Don’t Vilify Physicians In the Name of Reform


Letter to The New York Times
June 19, 2009

Dear Editor,
Your editorial unfairly blames “profligate physician behavior” for high medical spending in the United States. Contrary to what the Dartmouth researchers claimed, regions with high Medicare per capita spending are not necessarily wasting money. Medicare spending per capita is an inaccurate proxy for overall medical spending. Atul Gawande, in his New Yorker article cited in the editorial, relies on the Dartmouth Medicare data to identify McAllen, Tex. as the town with the highest per capita medical spending next to Miami. But there are reasons other than physician behavior that explain Medicare costs in McAllen. It is a border town and cares for many newcomers who are uninsured and can’t pay. Therefore costs are shifted to insurance programs such as Medicare. In addition, to the extent actual medical spending per capita is high in McAllen, Dr. Gawande points out other reasons. McAllens population drinks 60 percent more than average and has a 38 percent obesity rate. Most doctors put their patients first, and many doctors provide free treatment when a patient cannot pay. What a shame doctors are being vilified in the name of reform.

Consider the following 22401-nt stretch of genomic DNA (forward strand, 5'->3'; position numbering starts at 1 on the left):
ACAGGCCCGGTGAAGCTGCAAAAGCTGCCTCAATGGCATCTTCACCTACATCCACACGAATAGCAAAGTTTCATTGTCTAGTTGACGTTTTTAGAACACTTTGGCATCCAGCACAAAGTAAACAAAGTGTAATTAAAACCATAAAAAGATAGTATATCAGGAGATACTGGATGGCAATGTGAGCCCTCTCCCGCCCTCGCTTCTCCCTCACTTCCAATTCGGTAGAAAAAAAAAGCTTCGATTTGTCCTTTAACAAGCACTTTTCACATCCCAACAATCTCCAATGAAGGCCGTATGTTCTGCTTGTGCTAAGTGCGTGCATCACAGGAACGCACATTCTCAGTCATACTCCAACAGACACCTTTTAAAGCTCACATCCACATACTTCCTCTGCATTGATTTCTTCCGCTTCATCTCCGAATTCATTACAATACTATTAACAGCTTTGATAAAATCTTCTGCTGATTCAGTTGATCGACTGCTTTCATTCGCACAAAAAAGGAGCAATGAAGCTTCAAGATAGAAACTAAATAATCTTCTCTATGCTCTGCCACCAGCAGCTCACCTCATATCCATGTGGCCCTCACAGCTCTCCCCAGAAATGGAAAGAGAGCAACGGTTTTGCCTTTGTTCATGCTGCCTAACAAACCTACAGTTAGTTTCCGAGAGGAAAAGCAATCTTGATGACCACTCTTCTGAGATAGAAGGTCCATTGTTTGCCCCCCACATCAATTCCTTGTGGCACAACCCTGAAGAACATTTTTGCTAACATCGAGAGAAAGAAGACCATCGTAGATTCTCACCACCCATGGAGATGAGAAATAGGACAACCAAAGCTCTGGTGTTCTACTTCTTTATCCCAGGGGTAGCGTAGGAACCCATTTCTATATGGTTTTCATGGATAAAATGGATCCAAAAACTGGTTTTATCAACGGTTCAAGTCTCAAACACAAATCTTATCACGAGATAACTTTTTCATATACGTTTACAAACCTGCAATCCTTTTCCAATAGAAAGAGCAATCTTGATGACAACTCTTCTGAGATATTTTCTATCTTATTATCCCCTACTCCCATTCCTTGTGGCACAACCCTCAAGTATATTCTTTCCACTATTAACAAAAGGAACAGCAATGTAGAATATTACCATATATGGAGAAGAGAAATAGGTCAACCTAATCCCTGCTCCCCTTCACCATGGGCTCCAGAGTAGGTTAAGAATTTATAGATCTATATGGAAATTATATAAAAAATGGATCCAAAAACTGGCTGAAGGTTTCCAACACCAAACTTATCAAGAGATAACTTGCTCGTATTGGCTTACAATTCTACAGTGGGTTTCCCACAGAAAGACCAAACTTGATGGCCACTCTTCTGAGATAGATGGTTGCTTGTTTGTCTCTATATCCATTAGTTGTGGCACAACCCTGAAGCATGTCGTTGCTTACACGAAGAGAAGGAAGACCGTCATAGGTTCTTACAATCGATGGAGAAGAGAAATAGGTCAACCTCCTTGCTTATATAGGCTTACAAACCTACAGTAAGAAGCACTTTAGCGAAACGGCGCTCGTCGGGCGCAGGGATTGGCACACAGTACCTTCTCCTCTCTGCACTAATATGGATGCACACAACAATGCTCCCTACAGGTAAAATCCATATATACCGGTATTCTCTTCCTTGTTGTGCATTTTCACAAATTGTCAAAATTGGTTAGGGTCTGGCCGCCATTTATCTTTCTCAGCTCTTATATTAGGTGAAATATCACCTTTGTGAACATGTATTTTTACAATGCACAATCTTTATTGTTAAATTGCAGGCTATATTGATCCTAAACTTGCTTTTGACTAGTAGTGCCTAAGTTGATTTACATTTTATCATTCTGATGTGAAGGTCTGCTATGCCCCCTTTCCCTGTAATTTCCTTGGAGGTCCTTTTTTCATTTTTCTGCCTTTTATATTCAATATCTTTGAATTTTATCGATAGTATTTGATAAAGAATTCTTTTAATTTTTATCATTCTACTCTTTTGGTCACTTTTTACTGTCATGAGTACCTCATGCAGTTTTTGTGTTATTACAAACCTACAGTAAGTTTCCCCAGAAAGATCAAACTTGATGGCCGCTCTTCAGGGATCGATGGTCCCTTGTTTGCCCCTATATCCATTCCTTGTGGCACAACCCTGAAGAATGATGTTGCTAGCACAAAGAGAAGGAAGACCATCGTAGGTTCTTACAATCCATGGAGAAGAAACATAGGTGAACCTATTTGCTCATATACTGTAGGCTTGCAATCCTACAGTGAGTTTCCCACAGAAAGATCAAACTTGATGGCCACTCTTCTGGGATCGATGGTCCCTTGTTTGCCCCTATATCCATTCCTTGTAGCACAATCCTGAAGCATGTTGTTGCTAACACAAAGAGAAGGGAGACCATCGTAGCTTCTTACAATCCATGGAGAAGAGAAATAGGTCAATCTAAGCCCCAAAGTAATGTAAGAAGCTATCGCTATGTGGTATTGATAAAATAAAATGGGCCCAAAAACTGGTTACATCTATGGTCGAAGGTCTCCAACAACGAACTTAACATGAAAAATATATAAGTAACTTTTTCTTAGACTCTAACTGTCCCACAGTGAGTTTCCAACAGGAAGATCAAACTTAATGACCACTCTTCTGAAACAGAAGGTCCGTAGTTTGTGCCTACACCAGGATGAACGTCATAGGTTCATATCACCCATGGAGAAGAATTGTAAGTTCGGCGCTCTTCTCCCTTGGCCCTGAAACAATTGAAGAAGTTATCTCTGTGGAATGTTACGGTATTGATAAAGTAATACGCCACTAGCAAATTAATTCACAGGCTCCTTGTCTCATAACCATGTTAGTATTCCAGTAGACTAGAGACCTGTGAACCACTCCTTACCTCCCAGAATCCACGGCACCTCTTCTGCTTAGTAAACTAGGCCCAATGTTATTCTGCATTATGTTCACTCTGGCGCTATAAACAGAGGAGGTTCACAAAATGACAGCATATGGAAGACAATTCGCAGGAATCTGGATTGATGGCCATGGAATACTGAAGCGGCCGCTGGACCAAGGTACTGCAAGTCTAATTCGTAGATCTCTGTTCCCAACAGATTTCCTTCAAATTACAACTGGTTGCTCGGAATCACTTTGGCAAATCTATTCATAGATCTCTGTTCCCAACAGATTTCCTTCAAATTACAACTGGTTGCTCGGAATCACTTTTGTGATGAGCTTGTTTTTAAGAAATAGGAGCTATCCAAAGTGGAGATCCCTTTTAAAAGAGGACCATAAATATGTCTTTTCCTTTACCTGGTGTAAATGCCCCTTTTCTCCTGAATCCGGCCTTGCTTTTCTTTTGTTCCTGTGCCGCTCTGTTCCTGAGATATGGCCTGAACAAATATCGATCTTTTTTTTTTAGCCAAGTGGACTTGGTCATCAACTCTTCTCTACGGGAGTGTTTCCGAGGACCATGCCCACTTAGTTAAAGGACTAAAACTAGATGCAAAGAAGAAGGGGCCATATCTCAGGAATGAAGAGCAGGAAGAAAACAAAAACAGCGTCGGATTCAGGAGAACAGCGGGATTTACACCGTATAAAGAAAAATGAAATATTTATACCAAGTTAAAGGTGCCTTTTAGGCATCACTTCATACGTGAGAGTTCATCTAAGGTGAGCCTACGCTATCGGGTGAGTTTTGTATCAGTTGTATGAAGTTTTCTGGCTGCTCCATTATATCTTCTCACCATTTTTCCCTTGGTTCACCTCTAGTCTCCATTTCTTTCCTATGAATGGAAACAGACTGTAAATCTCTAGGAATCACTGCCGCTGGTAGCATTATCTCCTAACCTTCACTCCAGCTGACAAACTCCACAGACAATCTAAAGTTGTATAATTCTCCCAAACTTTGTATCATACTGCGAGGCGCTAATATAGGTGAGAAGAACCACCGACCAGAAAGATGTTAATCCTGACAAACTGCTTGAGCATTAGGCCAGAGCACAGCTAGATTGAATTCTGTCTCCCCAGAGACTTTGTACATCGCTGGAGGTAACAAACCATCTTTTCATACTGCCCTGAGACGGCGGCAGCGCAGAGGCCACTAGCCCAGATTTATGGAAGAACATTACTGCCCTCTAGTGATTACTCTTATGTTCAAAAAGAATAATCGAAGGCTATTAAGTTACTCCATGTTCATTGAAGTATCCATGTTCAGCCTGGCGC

Betsy McCaughey, Ph.D., patient advocate
Chairman of the Committee to Reduce Infection Deaths
former Lt. Governor of New York State

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